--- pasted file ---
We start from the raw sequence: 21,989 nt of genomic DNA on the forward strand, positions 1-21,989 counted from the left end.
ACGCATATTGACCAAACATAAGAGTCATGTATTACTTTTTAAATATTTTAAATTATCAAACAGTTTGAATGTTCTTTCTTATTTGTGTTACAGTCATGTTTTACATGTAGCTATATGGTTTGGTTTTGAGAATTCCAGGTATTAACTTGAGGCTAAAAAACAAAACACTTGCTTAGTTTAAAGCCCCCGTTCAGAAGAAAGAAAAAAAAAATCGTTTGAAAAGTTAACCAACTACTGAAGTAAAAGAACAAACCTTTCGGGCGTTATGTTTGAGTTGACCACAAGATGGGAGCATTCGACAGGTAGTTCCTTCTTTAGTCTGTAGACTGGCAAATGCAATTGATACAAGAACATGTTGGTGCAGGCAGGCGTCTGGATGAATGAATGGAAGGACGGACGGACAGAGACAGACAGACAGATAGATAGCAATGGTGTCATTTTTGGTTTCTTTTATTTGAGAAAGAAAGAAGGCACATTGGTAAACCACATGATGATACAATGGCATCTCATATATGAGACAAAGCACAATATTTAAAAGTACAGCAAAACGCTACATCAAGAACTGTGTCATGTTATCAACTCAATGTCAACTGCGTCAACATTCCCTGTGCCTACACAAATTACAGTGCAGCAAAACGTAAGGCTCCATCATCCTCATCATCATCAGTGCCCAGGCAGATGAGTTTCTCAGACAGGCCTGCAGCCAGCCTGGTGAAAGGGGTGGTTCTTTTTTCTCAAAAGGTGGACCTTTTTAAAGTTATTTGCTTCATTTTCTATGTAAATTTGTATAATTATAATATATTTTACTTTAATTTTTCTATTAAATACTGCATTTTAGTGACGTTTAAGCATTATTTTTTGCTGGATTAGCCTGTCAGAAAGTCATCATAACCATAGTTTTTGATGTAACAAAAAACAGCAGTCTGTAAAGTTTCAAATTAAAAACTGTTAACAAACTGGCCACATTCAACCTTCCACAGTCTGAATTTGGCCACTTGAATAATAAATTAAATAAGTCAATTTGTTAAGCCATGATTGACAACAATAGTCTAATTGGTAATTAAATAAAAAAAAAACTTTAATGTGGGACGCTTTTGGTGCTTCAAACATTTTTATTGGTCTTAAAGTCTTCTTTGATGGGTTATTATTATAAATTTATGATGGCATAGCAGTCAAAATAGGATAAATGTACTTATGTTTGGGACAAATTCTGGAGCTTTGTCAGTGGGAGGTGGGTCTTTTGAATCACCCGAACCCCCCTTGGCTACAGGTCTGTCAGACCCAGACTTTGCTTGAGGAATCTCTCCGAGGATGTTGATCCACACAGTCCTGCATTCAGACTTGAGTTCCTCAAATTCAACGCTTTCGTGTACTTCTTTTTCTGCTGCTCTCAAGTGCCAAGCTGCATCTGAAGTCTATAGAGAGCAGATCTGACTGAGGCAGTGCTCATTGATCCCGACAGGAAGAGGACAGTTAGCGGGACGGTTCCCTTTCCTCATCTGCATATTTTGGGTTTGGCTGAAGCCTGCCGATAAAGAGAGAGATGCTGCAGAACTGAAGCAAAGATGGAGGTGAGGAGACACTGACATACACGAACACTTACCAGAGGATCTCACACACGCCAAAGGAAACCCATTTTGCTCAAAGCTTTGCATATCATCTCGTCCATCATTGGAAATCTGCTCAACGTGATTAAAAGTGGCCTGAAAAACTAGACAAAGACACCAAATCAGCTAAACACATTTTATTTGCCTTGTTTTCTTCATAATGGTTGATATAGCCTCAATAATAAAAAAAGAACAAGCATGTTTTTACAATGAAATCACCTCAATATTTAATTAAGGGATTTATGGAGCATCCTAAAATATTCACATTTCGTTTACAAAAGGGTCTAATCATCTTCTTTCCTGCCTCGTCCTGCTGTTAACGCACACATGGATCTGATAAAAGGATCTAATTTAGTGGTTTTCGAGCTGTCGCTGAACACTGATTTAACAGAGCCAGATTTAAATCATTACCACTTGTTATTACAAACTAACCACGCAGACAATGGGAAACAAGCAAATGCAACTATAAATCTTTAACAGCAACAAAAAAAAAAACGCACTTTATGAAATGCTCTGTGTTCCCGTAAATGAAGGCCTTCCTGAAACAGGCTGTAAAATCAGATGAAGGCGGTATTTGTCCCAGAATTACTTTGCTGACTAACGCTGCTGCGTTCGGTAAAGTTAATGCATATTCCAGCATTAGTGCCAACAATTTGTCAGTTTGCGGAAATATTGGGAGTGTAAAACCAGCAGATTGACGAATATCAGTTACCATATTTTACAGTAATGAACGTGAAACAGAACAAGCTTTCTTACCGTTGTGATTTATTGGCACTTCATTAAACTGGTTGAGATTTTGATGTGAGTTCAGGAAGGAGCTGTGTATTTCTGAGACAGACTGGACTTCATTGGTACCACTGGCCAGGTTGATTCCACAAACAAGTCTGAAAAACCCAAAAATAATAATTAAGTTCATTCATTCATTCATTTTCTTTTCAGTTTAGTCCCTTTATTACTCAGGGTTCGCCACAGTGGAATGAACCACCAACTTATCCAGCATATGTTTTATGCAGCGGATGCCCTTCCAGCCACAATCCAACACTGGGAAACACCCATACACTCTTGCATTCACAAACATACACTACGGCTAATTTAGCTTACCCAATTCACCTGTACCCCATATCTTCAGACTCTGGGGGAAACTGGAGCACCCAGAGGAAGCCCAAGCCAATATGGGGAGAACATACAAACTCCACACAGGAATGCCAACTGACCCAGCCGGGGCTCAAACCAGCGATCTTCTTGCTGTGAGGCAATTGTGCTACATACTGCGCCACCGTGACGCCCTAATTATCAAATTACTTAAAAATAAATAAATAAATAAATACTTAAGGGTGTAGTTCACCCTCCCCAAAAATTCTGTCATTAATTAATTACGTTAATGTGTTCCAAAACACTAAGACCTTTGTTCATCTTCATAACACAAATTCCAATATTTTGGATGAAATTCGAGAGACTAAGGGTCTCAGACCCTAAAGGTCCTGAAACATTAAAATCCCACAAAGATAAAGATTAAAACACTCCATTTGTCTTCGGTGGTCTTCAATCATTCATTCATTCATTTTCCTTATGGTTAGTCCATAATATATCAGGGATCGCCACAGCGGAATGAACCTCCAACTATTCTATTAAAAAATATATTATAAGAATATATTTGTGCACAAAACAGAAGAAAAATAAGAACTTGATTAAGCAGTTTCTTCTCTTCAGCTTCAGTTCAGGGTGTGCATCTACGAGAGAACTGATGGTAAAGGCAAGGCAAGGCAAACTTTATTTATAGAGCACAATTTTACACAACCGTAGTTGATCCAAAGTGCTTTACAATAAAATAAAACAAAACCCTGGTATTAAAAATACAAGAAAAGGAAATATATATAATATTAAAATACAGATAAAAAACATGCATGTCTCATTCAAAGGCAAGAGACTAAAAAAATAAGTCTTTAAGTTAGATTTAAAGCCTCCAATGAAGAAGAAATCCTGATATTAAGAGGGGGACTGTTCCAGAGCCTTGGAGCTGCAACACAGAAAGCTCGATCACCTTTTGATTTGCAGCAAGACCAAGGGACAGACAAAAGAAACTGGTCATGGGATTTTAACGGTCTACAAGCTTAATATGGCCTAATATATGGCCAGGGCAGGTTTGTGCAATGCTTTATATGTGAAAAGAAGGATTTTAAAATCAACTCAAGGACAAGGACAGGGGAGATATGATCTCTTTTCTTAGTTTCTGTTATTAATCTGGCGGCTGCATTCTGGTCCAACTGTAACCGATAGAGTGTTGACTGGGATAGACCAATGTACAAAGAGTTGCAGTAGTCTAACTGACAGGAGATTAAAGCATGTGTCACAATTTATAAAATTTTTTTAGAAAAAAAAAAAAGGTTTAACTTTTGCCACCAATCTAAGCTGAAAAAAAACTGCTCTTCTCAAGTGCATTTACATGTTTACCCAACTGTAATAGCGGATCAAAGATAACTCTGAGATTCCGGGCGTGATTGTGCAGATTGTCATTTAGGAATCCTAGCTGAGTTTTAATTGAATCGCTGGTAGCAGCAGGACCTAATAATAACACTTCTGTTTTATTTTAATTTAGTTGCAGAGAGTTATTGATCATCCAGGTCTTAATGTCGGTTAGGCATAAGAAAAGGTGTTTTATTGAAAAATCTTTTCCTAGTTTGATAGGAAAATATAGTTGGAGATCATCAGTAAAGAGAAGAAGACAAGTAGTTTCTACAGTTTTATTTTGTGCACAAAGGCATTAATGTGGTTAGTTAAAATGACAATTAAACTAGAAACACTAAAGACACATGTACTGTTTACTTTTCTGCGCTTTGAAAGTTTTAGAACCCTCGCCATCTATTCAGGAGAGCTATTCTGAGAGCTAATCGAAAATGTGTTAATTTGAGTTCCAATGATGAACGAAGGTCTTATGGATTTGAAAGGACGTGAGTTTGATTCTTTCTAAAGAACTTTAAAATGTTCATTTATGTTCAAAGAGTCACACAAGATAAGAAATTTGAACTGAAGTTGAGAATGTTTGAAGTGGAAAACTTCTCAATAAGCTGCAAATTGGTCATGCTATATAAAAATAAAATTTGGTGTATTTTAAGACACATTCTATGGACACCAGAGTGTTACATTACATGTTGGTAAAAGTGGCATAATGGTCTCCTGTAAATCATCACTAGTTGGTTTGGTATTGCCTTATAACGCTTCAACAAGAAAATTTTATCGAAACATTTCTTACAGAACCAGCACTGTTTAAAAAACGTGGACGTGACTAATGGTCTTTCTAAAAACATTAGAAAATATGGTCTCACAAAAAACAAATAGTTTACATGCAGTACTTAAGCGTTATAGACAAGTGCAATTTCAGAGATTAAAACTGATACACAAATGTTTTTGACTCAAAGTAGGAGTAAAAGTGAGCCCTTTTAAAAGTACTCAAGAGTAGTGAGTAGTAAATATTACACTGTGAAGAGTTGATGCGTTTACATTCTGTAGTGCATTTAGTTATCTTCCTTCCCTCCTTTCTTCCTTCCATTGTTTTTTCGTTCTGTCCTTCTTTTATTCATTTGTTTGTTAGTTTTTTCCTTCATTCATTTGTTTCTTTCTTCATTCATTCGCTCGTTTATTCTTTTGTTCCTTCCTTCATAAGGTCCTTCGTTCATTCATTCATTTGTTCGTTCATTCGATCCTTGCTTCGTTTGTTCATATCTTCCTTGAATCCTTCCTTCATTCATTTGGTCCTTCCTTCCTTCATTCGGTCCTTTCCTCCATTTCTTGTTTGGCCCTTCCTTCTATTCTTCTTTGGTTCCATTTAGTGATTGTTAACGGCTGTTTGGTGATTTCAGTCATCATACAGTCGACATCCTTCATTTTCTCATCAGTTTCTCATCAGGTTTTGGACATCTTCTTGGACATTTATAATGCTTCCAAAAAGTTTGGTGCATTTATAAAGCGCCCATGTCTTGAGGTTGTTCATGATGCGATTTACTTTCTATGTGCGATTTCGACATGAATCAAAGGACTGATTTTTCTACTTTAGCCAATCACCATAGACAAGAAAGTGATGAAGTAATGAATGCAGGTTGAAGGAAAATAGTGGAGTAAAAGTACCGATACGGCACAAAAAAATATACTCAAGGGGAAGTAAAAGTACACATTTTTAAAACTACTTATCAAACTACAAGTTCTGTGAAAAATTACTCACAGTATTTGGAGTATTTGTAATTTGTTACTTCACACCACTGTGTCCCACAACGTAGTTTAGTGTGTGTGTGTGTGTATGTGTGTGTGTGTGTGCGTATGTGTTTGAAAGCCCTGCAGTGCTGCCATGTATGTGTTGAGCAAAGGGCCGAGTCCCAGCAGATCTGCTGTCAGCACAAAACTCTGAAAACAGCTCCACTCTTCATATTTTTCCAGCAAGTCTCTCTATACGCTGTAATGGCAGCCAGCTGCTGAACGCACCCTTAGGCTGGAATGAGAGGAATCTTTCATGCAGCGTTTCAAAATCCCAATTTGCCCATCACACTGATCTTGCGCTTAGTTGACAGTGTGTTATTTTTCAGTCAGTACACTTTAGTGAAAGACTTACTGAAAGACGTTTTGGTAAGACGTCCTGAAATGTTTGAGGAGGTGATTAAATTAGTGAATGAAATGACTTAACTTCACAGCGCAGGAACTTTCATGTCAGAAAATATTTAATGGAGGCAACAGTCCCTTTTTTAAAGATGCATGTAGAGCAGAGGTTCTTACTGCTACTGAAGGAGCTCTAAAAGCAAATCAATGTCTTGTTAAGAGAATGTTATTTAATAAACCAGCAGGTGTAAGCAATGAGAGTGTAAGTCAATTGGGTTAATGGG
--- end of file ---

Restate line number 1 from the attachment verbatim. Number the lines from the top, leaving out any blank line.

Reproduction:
We start from the raw sequence: 21,989 nt of genomic DNA on the forward strand, positions 1-21,989 counted from the left end.